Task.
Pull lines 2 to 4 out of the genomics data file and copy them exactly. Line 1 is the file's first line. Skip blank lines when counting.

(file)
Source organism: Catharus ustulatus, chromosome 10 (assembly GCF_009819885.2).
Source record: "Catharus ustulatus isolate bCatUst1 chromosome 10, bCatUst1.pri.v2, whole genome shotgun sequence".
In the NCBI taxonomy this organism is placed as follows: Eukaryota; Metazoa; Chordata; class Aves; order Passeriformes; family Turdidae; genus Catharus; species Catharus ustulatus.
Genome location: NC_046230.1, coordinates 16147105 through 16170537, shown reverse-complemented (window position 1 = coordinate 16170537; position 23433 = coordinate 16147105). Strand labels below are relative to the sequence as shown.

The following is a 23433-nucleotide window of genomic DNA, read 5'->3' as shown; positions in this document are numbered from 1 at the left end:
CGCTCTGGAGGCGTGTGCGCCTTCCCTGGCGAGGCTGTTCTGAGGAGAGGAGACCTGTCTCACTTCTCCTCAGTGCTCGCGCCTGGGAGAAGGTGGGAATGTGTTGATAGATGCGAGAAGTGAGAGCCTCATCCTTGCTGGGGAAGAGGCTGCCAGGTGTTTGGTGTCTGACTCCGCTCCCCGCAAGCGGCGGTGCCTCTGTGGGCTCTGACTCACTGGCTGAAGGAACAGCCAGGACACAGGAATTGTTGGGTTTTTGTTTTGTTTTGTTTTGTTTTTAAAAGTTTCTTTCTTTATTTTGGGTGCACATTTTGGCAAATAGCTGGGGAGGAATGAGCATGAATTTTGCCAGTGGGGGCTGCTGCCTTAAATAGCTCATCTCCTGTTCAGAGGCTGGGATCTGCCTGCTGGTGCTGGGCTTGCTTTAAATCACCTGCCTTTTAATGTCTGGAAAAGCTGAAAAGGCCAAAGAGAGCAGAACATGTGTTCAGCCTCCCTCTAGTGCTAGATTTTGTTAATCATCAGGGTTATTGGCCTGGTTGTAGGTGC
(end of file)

Source record: "Catharus ustulatus isolate bCatUst1 chromosome 10, bCatUst1.pri.v2, whole genome shotgun sequence".
In the NCBI taxonomy this organism is placed as follows: Eukaryota; Metazoa; Chordata; class Aves; order Passeriformes; family Turdidae; genus Catharus; species Catharus ustulatus.
Genome location: NC_046230.1, coordinates 16147105 through 16170537, shown reverse-complemented (window position 1 = coordinate 16170537; position 23433 = coordinate 16147105). Strand labels below are relative to the sequence as shown.